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I was reintroduced to Ellison a few years ago when the pro-Walt Disney propaganda flick Mr. Banks came out. I remembered marveling at the wall behind Mr. Ellison as he, justifiably, spewed vitriol on the legacy of Walt Disney.
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<b>What's the secret? "Schenectady."</b>
Ellison wasn’t just a storyteller, he was storied. He was there at the Hydra Club the night that Lester DelRey responded to L. Ron Hubbard’s complaint that “you can never get rich at a penny per word.”
“So Lester says, 'start a religion,'" Harlan shared with Robin Williams.
Hubbard asked what kind of religion and reportedly writers present mentioned Reich's orgone box, engrams. The seed of Dianetics had been planted. Or there was the publisher who welched on payment and in return, Ellison mailed hundreds of bricks to him as revenge (Harlan was openly keen on revenge). Or the time he was fired by Roy Disney (yes, of the Disney company) when he was overheard joking about wanting to make a porno featuring Disney characters.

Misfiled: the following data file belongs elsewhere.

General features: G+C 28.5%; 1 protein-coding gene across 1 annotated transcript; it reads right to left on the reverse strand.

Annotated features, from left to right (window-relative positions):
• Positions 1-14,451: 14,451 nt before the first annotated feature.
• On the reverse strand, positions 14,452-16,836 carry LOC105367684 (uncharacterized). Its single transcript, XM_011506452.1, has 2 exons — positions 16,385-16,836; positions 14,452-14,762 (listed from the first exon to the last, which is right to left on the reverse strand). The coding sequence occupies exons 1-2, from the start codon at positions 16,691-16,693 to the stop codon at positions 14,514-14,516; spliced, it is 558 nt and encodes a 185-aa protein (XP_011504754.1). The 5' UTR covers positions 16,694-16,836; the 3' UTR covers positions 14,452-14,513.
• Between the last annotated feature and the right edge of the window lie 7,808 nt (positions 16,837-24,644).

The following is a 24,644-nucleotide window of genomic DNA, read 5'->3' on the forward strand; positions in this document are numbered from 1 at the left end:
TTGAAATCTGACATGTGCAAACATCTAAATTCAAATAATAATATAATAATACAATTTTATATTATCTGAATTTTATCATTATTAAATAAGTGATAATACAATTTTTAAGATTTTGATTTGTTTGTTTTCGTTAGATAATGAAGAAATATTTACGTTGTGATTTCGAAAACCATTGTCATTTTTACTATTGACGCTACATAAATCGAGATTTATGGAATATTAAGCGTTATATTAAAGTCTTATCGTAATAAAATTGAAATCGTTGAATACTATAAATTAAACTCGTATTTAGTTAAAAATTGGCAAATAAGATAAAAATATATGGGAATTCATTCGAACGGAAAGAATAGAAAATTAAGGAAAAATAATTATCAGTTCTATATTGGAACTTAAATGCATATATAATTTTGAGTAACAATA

"I'm a cross between Jiminy Cricket and Zorro" and "I have punched out producers who wanted to change my work" are two quotes from the above that really exemplify Ellison. By the way, he wasn't joking, he literally did get physically violent with folks on occasion especially Hollywood types when they screwed with his work. This is a man who throttled and waylaid producers and executives. He sued (and won) to get his name in the Terminator credits. A genuine badass has left this world.
<b>"Television keeps people bland."</b>
On a Tom Snyder appearance, in which he let loose with what he really thought about some executives at NBC and ABC he admitted had "a very low bullshit threshold."